Skaters in California also rejected mainstream culture, and with many skate parks closing, skaters maintained their lifestyle in any way they could, legal or illegal. To fuel the rebellion, the local music shifted to hard core punk, and hoodies became a cultural staple.

But then Rocky, a 1976 cult underdog sports film, cemented the hoodie's iconic status and symbolism. The film is set in Philadelphia and tells the story of Rocky Balboa (Sylvester Stallone), an amateur boxer who gets a shot at the world heavyweight championship. The hoodie became a symbol of his hard knocks work ethic, re-establishing the hoodie's connection to its working-class roots and reinforcing its look into mainstream society, especially after the film's Oscar success.



1990’s – 2000’s: The Hoodie Becomes Mainstream

By the 1990s, the hoodie had established itself as both a trend and an iconic staple. The term "hoodie" was coined during this time period, influenced by hip hop's mainstreaming and the massive rise of urban fashion. The hoodie had quickly become a cultural symbol by this point.

Because of their global success, major fashion houses began to include hoodies in their sportswear collections, and all of the negative connotations of hoodies began to fade, and they were instead viewed in a cool, positive light. This trend remained until the early 2000s. Until 2005, where Bluewater Shopping Centre in Kent famously banned shoppers wearing hoodies, as they associated it with criminality (ironically, they remained on sale within their stores…).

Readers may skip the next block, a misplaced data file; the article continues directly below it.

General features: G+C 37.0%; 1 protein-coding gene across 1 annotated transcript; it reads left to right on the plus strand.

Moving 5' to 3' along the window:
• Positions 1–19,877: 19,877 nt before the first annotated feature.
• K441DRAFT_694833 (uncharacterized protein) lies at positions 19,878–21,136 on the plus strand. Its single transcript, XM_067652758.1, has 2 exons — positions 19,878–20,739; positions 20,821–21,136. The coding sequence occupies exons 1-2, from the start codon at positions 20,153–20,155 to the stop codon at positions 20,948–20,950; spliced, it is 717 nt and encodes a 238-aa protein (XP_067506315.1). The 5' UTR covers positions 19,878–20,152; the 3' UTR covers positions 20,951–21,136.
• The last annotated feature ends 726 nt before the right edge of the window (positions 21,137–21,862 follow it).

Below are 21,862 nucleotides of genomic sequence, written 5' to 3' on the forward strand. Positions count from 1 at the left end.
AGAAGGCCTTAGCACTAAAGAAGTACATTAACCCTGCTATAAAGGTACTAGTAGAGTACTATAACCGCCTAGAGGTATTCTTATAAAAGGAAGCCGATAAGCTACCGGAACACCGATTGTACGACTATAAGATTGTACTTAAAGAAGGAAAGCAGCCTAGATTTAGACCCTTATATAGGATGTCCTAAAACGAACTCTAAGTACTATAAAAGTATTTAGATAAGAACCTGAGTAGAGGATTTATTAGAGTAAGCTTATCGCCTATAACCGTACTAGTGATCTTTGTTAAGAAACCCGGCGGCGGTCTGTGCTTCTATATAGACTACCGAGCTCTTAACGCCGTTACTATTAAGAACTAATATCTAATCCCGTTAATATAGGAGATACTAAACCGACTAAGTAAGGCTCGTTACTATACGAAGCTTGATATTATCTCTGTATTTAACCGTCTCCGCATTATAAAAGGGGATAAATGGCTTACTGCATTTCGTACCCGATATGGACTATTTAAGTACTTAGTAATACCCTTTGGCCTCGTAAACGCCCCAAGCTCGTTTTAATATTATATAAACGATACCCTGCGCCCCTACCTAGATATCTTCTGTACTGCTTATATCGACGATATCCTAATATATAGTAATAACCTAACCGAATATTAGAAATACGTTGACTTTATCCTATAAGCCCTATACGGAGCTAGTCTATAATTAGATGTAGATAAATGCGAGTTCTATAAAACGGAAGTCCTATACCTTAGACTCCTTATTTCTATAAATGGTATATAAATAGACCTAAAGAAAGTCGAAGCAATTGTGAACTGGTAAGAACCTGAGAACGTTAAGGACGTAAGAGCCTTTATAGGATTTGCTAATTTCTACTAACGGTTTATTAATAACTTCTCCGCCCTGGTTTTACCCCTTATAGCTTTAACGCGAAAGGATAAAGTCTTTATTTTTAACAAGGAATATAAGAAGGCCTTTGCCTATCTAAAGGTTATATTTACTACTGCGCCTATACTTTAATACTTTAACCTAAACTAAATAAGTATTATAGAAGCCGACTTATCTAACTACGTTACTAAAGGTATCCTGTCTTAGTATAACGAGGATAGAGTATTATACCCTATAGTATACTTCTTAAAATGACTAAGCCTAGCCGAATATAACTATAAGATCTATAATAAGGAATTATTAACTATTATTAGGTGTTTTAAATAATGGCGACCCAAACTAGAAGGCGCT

However, in July 2006, David Cameron gave a speech in which he suggested that the hoodie was worn for defensive rather than offensive purposes. This was later famously mocked and called the "hug a hoodie" speech. This is just one of many examples of how, more than any other iconic clothing style, the hoodie has evoked such strong social, economic, and political ideas and sentiments.

2012: The “Million-Hoodie” March

In 2012, when Trayvon Benjamin Martin was killed by George Zimmerman with a firearm at the age of 17, the media once again focused on the hoodie.

Trayvon Benjamin Martin, of African-American descent, was on his own on his way back to his father's fiancée's house in Florida on February 26. Zimmerman, a community watch member, saw Martin and reported him to police as a suspect. Soon after, an argument erupted, and Zimmerman fatally shot Martin in the chest.

Rallies and protests were held across the country in the aftermath of Martin's death, sparking a massive national debate about racist profiling.

The "Million Hoodie March," inspired by Trayvon's clothing style, was one of the larger rallies held on March 21 in Manhattan's Union Square. People wore hoodies to support Martin and to protest the profiling of non-white teenagers wearing hoodies.


2022: Legacy’s Rest Day Collection

The hoodie has become one of the world's most popular fashion items, and it is one of Legacy's best-selling items. It is no longer viewed as a means of intimidating others, as it was in the early 1960s and 70s - but instead has taken on and carved out its own path. Lounge wear, particularly jogger combinations like our ‘Rest Day’ collection, have exploded on the market, with hoodies at the forefront. Our new styles, fits, cuts, and colours are contemporary and on-trend. Because of the premium eco friendly fabric we use and the timeless style, they will be wardrobe staples for years to come.